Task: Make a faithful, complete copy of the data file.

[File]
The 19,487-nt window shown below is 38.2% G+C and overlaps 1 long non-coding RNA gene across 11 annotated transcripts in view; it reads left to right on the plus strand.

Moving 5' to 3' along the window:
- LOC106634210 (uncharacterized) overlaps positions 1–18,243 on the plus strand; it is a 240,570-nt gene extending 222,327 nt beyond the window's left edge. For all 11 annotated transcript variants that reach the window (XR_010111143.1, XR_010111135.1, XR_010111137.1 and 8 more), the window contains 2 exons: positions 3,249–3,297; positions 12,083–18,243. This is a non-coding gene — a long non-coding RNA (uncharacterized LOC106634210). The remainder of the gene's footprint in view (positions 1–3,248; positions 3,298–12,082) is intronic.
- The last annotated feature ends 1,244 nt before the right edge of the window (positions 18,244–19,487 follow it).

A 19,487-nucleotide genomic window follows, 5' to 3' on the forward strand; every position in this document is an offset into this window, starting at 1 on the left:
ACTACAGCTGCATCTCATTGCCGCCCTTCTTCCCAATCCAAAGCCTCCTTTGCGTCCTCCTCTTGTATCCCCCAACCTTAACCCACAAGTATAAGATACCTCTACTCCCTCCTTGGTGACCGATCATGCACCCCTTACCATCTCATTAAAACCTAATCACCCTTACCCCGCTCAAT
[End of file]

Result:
The 19,487-nt window shown below is 38.2% G+C and overlaps 1 long non-coding RNA gene across 11 annotated transcripts in view; it reads left to right on the plus strand.

Moving 5' to 3' along the window:
- LOC106634210 (uncharacterized) overlaps positions 1–18,243 on the plus strand; it is a 240,570-nt gene extending 222,327 nt beyond the window's left edge. For all 11 annotated transcript variants that reach the window (XR_010111143.1, XR_010111135.1, XR_010111137.1 and 8 more), the window contains 2 exons: positions 3,249–3,297; positions 12,083–18,243. This is a non-coding gene — a long non-coding RNA (uncharacterized LOC106634210). The remainder of the gene's footprint in view (positions 1–3,248; positions 3,298–12,082) is intronic.
- The last annotated feature ends 1,244 nt before the right edge of the window (positions 18,244–19,487 follow it).

A 19,487-nucleotide genomic window follows, 5' to 3' on the forward strand; every position in this document is an offset into this window, starting at 1 on the left:
ACTACAGCTGCATCTCATTGCCGCCCTTCTTCCCAATCCAAAGCCTCCTTTGCGTCCTCCTCTTGTATCCCCCAACCTTAACCCACAAGTATAAGATACCTCTACTCCCTCCTTGGTGACCGATCATGCACCCCTTACCATCTCATTAAAACCTAATCACCCTTACCCCGCTCAAT